• Completed tasks are delivered frequently — weeks rather than months
  • Completed tasks are the principal measure of progress — focus on real stuff, not on rituals, documentation, or other internal benchmarks that do nothing for your customer.

McLean's presentation slides can be found here, and an interview with McLean on some of the finer points of agile can be found here.

Firebrand Technologies' communications chief Laura Dawson (@ljndawson) held a session on metadata, Metadata is Not a Thing, that reinforced some of these ideas, in that an agile publishing environment requires solid metadata through every phase of the publishing process. Dawson talked more about metadata and workflows in a video interview:

The agile theme flowed in a practical direction in the Real World Agile Publishing session with Joe Wikert (@jwikert) of O'Reilly Media and Dominique Raccah (@draccah) of Sourcebooks, and moderator Brett Sandusky (@bsandusky) of Macmillan New Ventures.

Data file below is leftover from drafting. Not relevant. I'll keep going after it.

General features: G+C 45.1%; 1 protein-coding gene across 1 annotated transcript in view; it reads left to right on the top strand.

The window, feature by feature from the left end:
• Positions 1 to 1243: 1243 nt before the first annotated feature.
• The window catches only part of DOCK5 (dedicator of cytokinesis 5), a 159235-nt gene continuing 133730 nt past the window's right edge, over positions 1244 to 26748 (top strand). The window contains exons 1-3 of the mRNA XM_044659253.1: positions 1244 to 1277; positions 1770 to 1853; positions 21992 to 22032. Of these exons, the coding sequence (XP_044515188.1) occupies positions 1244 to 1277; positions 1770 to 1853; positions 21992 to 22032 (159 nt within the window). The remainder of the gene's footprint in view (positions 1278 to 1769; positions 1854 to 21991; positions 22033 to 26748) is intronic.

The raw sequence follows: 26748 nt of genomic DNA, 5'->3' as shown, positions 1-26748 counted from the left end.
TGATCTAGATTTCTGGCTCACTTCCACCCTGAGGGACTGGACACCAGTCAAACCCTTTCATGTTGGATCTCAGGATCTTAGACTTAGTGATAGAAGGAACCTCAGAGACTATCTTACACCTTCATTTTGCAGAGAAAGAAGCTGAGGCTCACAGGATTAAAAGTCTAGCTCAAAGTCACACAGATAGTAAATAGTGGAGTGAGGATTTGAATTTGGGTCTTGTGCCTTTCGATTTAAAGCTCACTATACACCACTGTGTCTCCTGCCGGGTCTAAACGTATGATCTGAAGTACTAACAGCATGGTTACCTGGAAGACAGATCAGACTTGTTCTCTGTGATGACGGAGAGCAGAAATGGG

Wikert talked about a variety of agile publishing projects at O'Reilly, including current book projects such as Todd Sattersten's "Every Book Is a Startup," which is based on a model of frequent updates to build content and dynamic pricing, and Peter Meyers' Breaking the Page, which is based on a freemium model. He also addressed other styles of agile publishing O'Reilly has experimented with, including early release projects and rough cuts, which offer early digital access and flat pricing. Wikert touched on short form content publishing as well, which he said allows for a quick turnaround to publish minimum viable products on cutting-edge topics.

Raccah announced that Sourcebooks would be using an agile publishing model to publish an upcoming book, "Entering the Shift Age," by David Houle. She outlined three goals for the model — more efficient product development, a better author experience, and more timely/updated books — and listed six guiding principles of agile publishing:

AgileGuidingPrinciples.PNG